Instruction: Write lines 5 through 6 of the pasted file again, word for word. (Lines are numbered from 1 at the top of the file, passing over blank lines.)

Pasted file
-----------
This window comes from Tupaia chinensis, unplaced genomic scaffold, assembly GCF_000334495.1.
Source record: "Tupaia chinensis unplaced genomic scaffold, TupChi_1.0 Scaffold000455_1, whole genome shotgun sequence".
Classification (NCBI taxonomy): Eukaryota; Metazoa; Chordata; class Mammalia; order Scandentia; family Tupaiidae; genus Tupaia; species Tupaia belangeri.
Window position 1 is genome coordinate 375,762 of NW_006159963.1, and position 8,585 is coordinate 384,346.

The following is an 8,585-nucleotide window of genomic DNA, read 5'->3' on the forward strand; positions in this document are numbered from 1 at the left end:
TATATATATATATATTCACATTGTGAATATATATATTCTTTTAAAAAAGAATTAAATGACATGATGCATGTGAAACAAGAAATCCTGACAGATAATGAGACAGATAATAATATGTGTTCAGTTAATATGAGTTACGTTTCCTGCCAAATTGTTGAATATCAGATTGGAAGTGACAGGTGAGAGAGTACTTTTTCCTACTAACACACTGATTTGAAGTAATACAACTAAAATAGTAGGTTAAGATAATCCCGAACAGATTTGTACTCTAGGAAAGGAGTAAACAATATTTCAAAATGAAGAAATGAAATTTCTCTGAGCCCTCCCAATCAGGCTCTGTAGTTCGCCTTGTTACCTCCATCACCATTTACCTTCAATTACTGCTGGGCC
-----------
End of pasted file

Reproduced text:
The following is an 8,585-nucleotide window of genomic DNA, read 5'->3' on the forward strand; positions in this document are numbered from 1 at the left end:
TATATATATATATATTCACATTGTGAATATATATATTCTTTTAAAAAAGAATTAAATGACATGATGCATGTGAAACAAGAAATCCTGACAGATAATGAGACAGATAATAATATGTGTTCAGTTAATATGAGTTACGTTTCCTGCCAAATTGTTGAATATCAGATTGGAAGTGACAGGTGAGAGAGTACTTTTTCCTACTAACACACTGATTTGAAGTAATACAACTAAAATAGTAGGTTAAGATAATCCCGAACAGATTTGTACTCTAGGAAAGGAGTAAACAATATTTCAAAATGAAGAAATGAAATTTCTCTGAGCCCTCCCAATCAGGCTCTGTAGTTCGCCTTGTTACCTCCATCACCATTTACCTTCAATTACTGCTGGGCC